HCS frustration was voiced over lack of progress regarding the improvement of shopfronts along that section of John William Street on leaving the square. Many years ago HCS advocated taking enforcement action against unauthorised work on these important heritage buildings. Officers have negotiated with various owners and tenants and offered substantial improvement grants but to date no applications have been submitted.
We hope that a mix of legal action and grant will be vigorously pursued to improve what currently is a visual disgrace to anyone who lives locally or visits the town. A similar grant is available for Cross Church Street which similarly presents a very poor image of the town.
Cultural Quarter: Market, Library/Art Gallery, Town Hall and Piazza: Since our meeting we are pleased to hear that IPW consultants have been appointed to look at the use of all the components of this area, including car parking and links across the ring road to the university etc. We have an early consultation meeting with IPW next week and the views of the Executive Committee have been consolidated and sent to IPW, expanding on comments submitted during the initial consultation on the Blueprint in 2019. I will report on progress in my next update.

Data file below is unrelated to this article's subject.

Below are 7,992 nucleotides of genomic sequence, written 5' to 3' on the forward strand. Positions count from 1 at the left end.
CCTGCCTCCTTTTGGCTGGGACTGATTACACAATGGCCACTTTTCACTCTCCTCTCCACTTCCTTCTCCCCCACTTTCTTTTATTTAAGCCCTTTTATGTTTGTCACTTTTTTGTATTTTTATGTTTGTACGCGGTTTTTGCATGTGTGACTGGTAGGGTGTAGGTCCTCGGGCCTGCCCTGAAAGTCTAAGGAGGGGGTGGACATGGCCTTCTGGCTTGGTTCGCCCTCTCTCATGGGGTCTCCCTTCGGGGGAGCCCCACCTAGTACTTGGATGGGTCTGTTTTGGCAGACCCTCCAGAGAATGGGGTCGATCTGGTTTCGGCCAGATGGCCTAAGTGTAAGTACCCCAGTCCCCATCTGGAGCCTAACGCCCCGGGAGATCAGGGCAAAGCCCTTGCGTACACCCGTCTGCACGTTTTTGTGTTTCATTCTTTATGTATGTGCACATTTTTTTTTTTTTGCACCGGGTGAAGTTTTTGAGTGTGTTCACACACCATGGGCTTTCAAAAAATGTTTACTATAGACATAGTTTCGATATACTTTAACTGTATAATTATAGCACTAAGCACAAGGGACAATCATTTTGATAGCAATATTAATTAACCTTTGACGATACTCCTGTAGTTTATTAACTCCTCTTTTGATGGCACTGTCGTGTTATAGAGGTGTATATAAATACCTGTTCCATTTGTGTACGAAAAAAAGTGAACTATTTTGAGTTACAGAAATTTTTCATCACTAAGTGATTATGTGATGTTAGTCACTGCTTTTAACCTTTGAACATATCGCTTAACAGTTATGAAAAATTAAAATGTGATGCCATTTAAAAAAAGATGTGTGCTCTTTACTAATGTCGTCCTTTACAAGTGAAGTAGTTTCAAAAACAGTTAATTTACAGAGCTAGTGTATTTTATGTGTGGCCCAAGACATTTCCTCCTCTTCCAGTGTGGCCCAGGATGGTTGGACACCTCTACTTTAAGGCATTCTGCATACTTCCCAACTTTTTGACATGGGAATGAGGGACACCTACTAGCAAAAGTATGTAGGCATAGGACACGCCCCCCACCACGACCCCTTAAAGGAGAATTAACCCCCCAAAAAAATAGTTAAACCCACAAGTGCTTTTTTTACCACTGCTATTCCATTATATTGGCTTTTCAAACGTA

Our thanks to the officers who we know are dealing with some of the most complex projects to have been developed for many years. We hope that, beyond initial consultations, positive engagement will continue on all these initiatives, which are crucial to the future of the town centre.
Among those applications that have been brought to our attention there has been a spate of minimum standard and seemingly low-quality conversions for residential use of upper floors within the town centre. While very much supporting residential development to support investment and bring life back into the town we have concerns over many of these units, many of which will be approved. The current exception is a high quality conversion of upper floors on King Street by Acumen Architects which we have supported and click here to see the full application.
We are currently in the process of organising our events programme for later this year and for 2022. I will report further in my next update.
I am pleased to report that HCS has secured the services of former Huddersfield Examiner Head of Content Andy Hirst who now runs his own business AH! PR to manage our website for a further 12 months. As you no doubt know, a wide range of articles has been published and stories forwarded to other media outlets. The site is essential in our work in balancing the heritage, culture and attractions of the town while participating and promoting its future and in reaching a wider audience.
Let me know if you would like to be involved in any of our work or related initiatives such as the Discover Huddersfield partnership which always requires volunteers to support the walks’ programme.
Update from Huddersfield Civic Society chairman David Wyles
Victoria Tower, Castle Hill picture by Vinny Tyrell